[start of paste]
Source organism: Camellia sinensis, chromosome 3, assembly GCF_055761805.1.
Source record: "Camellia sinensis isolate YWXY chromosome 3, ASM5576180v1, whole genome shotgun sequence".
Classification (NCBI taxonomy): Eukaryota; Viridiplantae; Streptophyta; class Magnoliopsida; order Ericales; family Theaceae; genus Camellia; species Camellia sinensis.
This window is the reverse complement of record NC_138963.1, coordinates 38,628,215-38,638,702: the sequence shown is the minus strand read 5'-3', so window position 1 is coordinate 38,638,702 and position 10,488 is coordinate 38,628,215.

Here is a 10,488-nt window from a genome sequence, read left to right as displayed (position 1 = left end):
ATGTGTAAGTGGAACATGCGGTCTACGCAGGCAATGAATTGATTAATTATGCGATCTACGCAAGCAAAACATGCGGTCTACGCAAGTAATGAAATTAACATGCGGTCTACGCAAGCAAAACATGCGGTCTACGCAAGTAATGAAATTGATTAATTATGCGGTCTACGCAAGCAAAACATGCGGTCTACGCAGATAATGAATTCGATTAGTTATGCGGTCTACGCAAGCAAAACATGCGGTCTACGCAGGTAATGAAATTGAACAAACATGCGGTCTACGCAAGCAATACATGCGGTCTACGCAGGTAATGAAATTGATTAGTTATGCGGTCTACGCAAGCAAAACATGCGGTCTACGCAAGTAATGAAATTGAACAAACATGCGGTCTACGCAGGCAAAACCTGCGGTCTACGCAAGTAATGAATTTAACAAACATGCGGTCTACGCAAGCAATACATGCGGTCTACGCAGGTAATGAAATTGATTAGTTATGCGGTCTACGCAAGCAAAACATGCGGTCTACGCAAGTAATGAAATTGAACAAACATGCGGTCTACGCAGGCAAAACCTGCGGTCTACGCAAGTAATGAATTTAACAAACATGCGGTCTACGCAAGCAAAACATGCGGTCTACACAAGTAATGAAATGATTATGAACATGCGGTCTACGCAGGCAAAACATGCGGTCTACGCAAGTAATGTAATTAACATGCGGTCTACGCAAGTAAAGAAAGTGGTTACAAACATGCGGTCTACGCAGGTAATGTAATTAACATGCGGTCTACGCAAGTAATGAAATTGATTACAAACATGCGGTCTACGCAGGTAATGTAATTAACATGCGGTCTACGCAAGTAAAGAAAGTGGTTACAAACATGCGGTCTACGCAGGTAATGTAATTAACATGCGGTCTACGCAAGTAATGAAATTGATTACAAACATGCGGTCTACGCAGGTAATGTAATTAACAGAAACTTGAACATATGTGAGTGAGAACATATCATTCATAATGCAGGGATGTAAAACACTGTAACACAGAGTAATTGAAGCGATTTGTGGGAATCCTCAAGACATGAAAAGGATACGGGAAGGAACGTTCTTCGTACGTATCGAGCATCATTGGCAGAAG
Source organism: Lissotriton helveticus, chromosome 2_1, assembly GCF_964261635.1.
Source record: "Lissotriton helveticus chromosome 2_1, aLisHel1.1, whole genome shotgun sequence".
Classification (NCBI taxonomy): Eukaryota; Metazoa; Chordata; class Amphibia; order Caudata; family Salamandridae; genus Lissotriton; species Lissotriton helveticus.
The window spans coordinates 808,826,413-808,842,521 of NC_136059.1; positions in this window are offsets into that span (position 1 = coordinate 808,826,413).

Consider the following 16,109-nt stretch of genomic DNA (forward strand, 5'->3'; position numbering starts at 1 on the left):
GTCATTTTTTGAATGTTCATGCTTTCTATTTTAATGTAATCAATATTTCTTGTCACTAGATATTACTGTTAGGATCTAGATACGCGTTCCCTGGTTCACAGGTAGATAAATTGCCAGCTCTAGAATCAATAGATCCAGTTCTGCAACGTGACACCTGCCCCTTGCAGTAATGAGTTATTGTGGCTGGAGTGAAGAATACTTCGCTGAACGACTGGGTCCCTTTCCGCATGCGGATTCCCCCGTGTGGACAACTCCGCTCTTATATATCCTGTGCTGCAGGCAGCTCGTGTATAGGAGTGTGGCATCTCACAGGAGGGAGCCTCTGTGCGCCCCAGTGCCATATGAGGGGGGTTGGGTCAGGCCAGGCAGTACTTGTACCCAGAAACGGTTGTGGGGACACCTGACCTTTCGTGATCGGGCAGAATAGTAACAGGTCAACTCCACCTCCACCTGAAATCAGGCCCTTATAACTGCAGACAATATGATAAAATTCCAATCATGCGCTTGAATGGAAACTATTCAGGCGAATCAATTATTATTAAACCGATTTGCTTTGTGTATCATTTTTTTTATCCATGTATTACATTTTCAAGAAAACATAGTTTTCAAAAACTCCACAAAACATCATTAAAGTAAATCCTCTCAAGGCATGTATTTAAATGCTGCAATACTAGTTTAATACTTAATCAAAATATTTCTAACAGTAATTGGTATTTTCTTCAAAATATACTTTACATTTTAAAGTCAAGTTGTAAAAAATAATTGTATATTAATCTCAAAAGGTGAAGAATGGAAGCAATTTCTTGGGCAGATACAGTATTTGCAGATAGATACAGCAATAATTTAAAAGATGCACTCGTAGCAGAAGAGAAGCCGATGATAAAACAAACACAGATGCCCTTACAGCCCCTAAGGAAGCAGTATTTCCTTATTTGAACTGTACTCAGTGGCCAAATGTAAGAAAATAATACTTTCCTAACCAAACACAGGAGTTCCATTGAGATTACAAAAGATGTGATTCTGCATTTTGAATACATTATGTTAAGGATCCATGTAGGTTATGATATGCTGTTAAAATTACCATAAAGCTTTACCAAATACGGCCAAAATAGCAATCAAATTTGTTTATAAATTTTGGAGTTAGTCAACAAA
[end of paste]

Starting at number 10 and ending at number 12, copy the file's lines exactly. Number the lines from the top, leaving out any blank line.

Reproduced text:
The window spans coordinates 808,826,413-808,842,521 of NC_136059.1; positions in this window are offsets into that span (position 1 = coordinate 808,826,413).

Consider the following 16,109-nt stretch of genomic DNA (forward strand, 5'->3'; position numbering starts at 1 on the left):
GTCATTTTTTGAATGTTCATGCTTTCTATTTTAATGTAATCAATATTTCTTGTCACTAGATATTACTGTTAGGATCTAGATACGCGTTCCCTGGTTCACAGGTAGATAAATTGCCAGCTCTAGAATCAATAGATCCAGTTCTGCAACGTGACACCTGCCCCTTGCAGTAATGAGTTATTGTGGCTGGAGTGAAGAATACTTCGCTGAACGACTGGGTCCCTTTCCGCATGCGGATTCCCCCGTGTGGACAACTCCGCTCTTATATATCCTGTGCTGCAGGCAGCTCGTGTATAGGAGTGTGGCATCTCACAGGAGGGAGCCTCTGTGCGCCCCAGTGCCATATGAGGGGGGTTGGGTCAGGCCAGGCAGTACTTGTACCCAGAAACGGTTGTGGGGACACCTGACCTTTCGTGATCGGGCAGAATAGTAACAGGTCAACTCCACCTCCACCTGAAATCAGGCCCTTATAACTGCAGACAATATGATAAAATTCCAATCATGCGCTTGAATGGAAACTATTCAGGCGAATCAATTATTATTAAACCGATTTGCTTTGTGTATCATTTTTTTTATCCATGTATTACATTTTCAAGAAAACATAGTTTTCAAAAACTCCACAAAACATCATTAAAGTAAATCCTCTCAAGGCATGTATTTAAATGCTGCAATACTAGTTTAATACTTAATCAAAATATTTCTAACAGTAATTGGTATTTTCTTCAAAATATACTTTACATTTTAAAGTCAAGTTGTAAAAAATAATTGTATATTAATCTCAAAAGGTGAAGAATGGAAGCAATTTCTTGGGCAGATACAGTATTTGCAGATAGATACAGCAATAATTTAAAAGATGCACTCGTAGCAGAAGAGAAGCCGATGATAAAACAAACACAGATGCCCTTACAGCCCCTAAGGAAGCAGTATTTCCTTATTTGAACTGTACTCAGTGGCCAAATGTAAGAAAATAATACTTTCCTAACCAAACACAGGAGTTCCATTGAGATTACAAAAGATGTGATTCTGCATTTTGAATACATTATGTTAAGGATCCATGTAGGTTATGATATGCTGTTAAAATTACCATAAAGCTTTACCAAATACGGCCAAAATAGCAATCAAATTTGTTTATAAATTTTGGAGTTAGTCAACAAA